Letter and telegram from Mrs Mary Whitehouse to Prime Minister Harold Wilson, both from the Summer of 1966 (HO 256/719)
The Rt. Hon. Harold Wilson M.P.
The Prime Minister,
Realising something of the tremendous burden which lies upon your shoulders at this time, we seek this opportunity of bringing to your notice the part we feel broadcasting could play in the resolving of our present difficulties.
It could provide a platform for the ordinary men and women of both labour and management to put across to the whole country their ideas and experience on how productivity can be increased and a new spirit of co-operation be developed.
The World Cup was considered important enough for all our viewing to be organised around it. Is it not vitally important, facing as we do, an economic Dunkirk, that the whole resources of industry should be mobilised in this way, and that the broadcasting of this wealth of ideas should be made a priority?
If, alongside programmes of this kind, a general policy could be established in which, directly and indirectly, it is shewn that energy is largely dependent on clean living that reliability and co-operation are marketable qualities, and that mutual responsibility is the hall mark of moral as well as economic solvency, them television could play am immediate and most significant part in curing our national malaise.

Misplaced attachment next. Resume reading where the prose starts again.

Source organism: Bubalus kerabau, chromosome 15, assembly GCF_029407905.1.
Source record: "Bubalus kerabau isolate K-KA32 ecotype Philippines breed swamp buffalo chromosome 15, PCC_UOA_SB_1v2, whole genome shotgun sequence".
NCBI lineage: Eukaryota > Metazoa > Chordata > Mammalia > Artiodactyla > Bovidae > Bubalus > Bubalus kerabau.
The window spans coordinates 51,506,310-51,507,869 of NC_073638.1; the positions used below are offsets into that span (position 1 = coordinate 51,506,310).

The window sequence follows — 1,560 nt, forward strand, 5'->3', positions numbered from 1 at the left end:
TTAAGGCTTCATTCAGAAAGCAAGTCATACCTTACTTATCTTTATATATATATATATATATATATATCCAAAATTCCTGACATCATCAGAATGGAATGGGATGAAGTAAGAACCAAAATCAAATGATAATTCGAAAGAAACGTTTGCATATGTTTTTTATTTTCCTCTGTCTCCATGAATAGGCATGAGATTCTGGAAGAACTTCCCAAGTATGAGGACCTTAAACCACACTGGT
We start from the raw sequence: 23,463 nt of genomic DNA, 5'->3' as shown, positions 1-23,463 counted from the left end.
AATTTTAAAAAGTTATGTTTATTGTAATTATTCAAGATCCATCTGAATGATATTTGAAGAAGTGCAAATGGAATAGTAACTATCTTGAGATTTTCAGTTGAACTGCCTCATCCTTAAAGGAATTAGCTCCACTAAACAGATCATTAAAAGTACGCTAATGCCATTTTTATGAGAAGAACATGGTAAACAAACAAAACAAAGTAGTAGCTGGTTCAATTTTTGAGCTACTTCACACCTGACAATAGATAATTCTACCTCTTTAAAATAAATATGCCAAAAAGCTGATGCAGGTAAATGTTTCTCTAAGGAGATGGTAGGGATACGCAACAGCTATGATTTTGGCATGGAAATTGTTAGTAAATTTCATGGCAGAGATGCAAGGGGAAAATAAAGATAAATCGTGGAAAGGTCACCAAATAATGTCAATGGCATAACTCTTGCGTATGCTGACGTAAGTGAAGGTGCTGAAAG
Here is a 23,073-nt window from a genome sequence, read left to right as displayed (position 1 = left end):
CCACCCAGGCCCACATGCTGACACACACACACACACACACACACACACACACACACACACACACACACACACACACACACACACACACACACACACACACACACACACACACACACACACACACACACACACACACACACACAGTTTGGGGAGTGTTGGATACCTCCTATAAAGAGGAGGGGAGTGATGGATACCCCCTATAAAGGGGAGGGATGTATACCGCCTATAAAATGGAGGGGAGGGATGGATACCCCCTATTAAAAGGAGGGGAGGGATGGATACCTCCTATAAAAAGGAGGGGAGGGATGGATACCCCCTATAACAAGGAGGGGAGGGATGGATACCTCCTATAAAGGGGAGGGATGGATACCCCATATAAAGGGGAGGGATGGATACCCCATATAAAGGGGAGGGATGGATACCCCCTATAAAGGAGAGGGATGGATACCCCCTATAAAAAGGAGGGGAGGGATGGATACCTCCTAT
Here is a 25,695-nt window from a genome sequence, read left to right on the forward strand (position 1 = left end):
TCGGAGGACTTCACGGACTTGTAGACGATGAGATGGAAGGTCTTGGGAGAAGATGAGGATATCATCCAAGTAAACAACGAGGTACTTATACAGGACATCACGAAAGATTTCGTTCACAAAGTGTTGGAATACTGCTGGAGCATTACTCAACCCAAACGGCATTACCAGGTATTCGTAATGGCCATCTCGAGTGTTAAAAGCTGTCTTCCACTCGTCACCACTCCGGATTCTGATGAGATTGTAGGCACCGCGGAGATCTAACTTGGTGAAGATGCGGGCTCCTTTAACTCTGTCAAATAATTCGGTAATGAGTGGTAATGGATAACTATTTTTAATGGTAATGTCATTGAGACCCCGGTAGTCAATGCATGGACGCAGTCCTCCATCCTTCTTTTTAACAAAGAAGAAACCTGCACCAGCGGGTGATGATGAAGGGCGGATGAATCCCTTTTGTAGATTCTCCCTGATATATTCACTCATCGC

This present crisis is television’s golden opportunity to prove its capacity for active and positive good.
Post Office Telegram
A240 9.8PM Claverley BM 92
The Prime Minister 10 Downing St London
Someone somewhere has to take responsibility for standards of BBC programmes STOP In spite of the governors accepted obligation to exclude from the earlier part of the evening programmes which might be unsuitable for children Till Death Us Do Part at 7.30 this evening was dirty blasphemous and full of bad language STOP The Postmaster General seems powerless to take action STOP The Director General seems determined to provoke and insult the viewing public STOP Will you take whatever action seems necessary